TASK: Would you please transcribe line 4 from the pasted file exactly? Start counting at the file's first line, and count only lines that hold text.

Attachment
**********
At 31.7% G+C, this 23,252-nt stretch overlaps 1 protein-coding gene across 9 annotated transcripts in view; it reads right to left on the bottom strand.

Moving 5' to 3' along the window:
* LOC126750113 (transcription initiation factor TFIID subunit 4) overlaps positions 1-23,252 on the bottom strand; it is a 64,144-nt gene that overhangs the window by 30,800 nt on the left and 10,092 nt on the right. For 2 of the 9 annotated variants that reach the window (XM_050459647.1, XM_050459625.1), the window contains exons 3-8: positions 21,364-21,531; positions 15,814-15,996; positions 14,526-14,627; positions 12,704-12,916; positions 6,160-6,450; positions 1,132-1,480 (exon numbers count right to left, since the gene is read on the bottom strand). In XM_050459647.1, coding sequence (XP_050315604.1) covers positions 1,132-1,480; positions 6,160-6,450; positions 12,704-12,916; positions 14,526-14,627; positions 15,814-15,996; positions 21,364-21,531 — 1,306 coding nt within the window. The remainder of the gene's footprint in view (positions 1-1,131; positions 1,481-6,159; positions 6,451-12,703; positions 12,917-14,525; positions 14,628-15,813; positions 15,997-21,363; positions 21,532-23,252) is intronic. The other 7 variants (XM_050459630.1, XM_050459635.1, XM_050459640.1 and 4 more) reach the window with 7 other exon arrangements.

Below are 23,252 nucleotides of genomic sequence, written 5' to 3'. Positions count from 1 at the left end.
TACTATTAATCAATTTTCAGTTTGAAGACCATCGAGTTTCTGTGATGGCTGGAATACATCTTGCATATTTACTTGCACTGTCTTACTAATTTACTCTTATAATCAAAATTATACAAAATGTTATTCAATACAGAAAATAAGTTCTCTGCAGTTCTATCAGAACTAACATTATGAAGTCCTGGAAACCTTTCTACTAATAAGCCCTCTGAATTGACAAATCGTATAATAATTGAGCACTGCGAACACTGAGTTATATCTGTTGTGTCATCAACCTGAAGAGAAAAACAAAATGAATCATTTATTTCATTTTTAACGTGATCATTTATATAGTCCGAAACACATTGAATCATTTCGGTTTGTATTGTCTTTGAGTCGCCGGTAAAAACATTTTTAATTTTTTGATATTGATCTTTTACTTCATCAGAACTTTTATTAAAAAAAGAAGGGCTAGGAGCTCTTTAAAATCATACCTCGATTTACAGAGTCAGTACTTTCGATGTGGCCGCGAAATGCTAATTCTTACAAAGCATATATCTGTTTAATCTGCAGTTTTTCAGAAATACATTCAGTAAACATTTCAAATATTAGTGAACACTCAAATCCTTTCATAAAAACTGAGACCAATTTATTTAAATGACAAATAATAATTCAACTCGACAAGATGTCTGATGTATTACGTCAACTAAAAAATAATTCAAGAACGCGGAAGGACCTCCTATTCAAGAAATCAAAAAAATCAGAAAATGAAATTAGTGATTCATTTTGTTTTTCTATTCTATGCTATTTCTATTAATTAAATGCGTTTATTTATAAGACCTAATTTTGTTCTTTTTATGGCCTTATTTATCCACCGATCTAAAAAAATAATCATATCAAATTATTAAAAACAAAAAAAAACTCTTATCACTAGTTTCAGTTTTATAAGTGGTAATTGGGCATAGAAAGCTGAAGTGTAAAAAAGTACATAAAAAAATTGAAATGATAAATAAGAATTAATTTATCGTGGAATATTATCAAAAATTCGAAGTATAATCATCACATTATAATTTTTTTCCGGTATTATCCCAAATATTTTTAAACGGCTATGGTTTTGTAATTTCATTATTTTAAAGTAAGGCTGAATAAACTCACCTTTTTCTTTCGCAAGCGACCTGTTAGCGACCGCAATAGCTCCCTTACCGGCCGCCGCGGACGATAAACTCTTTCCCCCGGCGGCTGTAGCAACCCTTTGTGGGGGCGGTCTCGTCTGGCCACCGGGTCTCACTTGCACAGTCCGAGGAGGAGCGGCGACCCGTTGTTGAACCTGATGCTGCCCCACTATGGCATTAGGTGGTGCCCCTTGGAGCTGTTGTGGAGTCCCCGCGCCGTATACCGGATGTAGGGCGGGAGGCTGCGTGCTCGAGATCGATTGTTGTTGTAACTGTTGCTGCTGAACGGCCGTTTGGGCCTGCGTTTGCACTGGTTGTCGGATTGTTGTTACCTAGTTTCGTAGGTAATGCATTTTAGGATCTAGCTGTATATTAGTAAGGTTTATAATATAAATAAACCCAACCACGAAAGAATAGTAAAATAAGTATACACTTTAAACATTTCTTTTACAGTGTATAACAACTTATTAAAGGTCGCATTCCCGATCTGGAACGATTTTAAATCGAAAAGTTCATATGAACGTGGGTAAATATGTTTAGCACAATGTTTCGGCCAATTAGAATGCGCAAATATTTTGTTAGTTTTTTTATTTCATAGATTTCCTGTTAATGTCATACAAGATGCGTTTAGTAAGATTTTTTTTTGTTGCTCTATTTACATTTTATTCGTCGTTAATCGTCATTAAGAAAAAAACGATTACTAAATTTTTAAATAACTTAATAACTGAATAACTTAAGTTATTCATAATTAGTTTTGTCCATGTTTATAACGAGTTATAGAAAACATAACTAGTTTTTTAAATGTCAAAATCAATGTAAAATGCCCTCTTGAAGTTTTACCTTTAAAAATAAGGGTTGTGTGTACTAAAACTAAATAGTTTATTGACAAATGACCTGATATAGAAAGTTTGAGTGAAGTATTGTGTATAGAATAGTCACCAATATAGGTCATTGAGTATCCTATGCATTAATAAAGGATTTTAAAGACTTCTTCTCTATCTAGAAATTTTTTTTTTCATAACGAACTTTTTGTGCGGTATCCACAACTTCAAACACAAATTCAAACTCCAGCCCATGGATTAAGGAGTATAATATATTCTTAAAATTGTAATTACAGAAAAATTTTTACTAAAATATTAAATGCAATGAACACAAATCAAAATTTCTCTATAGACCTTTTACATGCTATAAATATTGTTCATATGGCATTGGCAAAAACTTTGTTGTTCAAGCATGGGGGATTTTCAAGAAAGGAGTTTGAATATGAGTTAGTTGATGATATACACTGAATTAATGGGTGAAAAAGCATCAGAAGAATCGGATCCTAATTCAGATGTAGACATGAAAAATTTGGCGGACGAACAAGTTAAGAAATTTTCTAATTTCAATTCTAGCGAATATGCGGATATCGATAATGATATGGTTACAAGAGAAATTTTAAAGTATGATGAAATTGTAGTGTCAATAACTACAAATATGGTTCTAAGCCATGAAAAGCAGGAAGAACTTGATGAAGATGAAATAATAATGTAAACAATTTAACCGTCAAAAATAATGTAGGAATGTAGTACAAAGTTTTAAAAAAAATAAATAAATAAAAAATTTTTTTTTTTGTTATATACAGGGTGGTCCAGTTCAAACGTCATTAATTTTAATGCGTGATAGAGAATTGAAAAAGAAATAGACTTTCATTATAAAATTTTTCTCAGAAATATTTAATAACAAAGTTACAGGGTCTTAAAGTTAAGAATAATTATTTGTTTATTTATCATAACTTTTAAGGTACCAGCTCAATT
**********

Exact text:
Below are 23,252 nucleotides of genomic sequence, written 5' to 3'. Positions count from 1 at the left end.